Shale oil production generates greenhouse gas emissions at levels similar to conventional crude oil production, according to a pair of new studies released by the US Department of Energy’s Argonne National Laboratory.
The research, conducted by Argonne researchers in collaboration with Stanford University and the University of California, Davis, analyzed the Eagle Ford shale formation in Texas and the Bakken play mainly in North Dakota. Eagle Ford and Bakken are the second and third largest oil-producing shale formation regions in the United States, during the last three years. In 2014, Bakken and Eagle Ford together accounted for 54% of oil production and 19% of gas production among the top seven production regions. These are shale formations with low permeability and must be hydraulically fractured to produce oil and gas.
Light crude oil trapped in rock, such as shale, is called tight oil. Its production is accompanied by a significant amount of energy product, including natural gas, some of which gets flared or vented off at the well site. Until now, little information has existed about how production methods impact greenhouse gas emissions at these sites.
Both Argonne studies showed that, after taking into consideration flaring and venting of natural gas, the greenhouse gas emissions associated with shale/tight oil production are similar to those generated at conventional crude oil reserves. This emission intensity stays consistent during the lifespan of extraction at the oil play. This contradicts an earlier estimate that the Bakken play might produce greenhouse gas emissions 20% higher more than for crude oil production.
For the Bakken, GREET-derived WTR (well-to-refinery gate) GHG intensities range from 4.3 g CO2eq/MJ for gasoline blendstock, 5.0 for diesel, and 5.1 for jet fuel. Total well-to-wheels (WTW) GHG intensities are 94.6, 93.2 and 86.6 g CO2eq/MJ, respectively.
For Eagle Ford, GREET-derived WTR (well-to-refinery gate) GHG intensities range from 8.8 g CO2eq/MJ for gasoline blendstock, 10.2 for diesel, and 10.3 for jet fuel. Total well-to-wheels (WTW) GHG intensities are 89.2, 87.8 and 82.5 g CO2eq/MJ, respectively.
As reported in a 2015 paper by Rahman et al., recovery emissions (from the drilling of the oil well and associated land-use change, crude extraction, processing of crude oil, associated gas and water, and flaring) for conventional oils range from as low as 3.04 CO2e/MJ for Mars oil from the Gulf of Mexico, to 6.06 to Alaska North Slope crude, to 30.98 for California Kern County heavy oil. The total WTW life cycle GHG emissions range from 97.55g-CO2eq/MJ-gasoline derived from Mars crude to 127.74 g-CO2eq/MJ-gasoline derived from California’s Kern County heavy oil.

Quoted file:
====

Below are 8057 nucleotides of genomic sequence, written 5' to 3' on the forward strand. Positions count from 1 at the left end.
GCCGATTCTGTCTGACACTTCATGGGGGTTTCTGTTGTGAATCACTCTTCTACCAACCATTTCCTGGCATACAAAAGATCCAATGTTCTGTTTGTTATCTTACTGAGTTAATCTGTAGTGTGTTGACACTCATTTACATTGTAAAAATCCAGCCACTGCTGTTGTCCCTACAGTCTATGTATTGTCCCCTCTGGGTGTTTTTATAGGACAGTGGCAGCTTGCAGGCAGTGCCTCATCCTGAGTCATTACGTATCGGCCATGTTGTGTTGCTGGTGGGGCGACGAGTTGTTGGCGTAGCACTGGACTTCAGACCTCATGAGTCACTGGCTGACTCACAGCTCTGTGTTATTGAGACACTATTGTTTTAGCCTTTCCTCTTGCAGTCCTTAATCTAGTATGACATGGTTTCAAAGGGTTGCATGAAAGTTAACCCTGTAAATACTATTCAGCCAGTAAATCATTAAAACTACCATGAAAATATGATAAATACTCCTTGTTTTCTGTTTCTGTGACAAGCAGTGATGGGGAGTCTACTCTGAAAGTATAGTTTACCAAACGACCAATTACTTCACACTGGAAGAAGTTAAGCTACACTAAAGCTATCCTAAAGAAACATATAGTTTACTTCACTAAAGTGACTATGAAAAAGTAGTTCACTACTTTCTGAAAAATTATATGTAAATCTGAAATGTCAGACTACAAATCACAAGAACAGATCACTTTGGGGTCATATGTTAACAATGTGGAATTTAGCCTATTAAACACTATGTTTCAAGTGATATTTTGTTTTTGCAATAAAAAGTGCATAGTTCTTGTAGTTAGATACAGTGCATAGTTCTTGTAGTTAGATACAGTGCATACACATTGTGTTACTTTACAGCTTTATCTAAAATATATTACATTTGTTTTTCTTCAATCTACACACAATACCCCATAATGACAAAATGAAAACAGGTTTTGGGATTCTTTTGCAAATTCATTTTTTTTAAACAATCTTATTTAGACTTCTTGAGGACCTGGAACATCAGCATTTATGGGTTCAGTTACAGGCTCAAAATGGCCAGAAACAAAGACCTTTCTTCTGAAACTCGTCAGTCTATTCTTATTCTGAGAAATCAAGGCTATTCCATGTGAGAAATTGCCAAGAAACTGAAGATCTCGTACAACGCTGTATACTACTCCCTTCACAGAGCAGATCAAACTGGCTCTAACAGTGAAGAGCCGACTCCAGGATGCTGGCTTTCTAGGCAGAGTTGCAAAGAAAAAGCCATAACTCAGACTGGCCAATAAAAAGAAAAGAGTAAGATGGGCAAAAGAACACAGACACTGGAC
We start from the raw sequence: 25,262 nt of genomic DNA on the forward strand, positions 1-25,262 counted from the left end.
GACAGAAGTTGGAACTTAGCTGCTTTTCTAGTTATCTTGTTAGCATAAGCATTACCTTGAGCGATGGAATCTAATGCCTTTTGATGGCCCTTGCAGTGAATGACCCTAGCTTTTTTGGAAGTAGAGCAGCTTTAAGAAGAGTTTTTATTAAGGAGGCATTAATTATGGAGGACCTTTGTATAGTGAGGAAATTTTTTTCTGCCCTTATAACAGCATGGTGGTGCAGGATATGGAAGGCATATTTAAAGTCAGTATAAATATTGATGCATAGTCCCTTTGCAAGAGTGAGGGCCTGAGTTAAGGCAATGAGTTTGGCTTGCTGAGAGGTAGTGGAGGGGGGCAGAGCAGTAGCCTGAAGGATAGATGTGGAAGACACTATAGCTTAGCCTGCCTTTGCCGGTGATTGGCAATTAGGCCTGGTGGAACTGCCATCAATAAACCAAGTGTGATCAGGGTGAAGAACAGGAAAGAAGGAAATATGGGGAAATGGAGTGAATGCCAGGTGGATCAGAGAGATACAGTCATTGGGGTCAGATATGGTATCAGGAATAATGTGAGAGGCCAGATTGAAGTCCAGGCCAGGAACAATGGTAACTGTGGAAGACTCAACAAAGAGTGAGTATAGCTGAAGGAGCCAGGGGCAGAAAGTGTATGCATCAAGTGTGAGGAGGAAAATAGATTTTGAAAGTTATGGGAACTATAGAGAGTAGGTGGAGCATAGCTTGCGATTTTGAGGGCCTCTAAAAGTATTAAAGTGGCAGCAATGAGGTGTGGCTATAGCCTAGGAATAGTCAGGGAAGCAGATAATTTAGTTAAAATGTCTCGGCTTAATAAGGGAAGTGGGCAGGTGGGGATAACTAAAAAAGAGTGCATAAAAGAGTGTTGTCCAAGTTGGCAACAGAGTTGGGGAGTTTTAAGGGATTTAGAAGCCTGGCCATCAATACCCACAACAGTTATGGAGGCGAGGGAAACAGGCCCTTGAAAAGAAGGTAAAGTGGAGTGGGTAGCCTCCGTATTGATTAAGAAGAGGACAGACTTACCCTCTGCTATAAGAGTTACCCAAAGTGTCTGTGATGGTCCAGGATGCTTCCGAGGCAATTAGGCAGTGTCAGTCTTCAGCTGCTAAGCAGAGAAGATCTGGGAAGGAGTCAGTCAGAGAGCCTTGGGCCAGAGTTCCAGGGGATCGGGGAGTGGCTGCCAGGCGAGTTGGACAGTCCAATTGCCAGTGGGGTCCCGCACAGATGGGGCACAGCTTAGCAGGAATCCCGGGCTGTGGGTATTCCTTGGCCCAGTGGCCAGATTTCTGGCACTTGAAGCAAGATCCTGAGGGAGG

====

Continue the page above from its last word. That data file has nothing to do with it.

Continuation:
Drilling and fracturing wells for shale oil is more energy intensive than conventional drilling, but these wells have higher productivity and require less energy to produce and process the crude. Flaring of gas is a key issue in the Bakken, and if flaring were controlled, the Bakken crude would have lower emissions than conventional crude.—Adam Brandt, lead author of the Bakken study and a professor at Stanford University
The Eagle Ford study looked at crude oil produced from different production zones for 2009–2013. Some zones produced more oil while others produced more gas. The study showed that wells in the gas-rich zone used roughly twice as much energy as wells in the oil-rich zone, which used an average of 1.2% of energy produced for production, extraction, and processing. Additionally, the water usage rate was generally higher at the gas-rich wells.
It was challenging to calculate the net energy use and net greenhouse gas emissions for Eagle Ford because of the wide range of products produced at these places, and there were no publicly available tools for horizontal drilling and hydraulic fracturing. The collaboration provided greater transparency and understanding of energy and climate impacts of oil production in these regions.—said Sonia Yeh, lead author on the Eagle Ford study and a researcher with the Institute of Transportation Studies at UC-Davis
These studies calculate energy consumption and greenhouse gas emissions associated with the crude oil and natural gas extraction using the Oil Production Greenhouse Gas Emissions Estimator (OPGEE) model with production data collected for shale oil well operations in both plays. This model estimates energy for the lifecycle from the initial exploration to the refinery entrance gate and includes production, processing, and transport.
The research team put the OPGEE-produced results into the GREET model developed at Argonne National Laboratory for modeling lifecycle greenhouse gas emissions.
The research was funded by the Vehicle Technology Office and the Bioenergy Technology Office of the Energy Efficiency and Renewable Energy Office of the US Department of Energy to improve the petroleum baseline estimate that serves as the comparison point for alternative vehicle-fuel pathways.
Md. Mustafizur Rahman, Christina Canter, Amit Kumar (2015) “Well-to-wheel life cycle assessment of transportation fuels derived from different North American conventional crudes” Applied Energy 156 (2015) 159–173 doi: 10.1016/j.apenergy.2015.07.004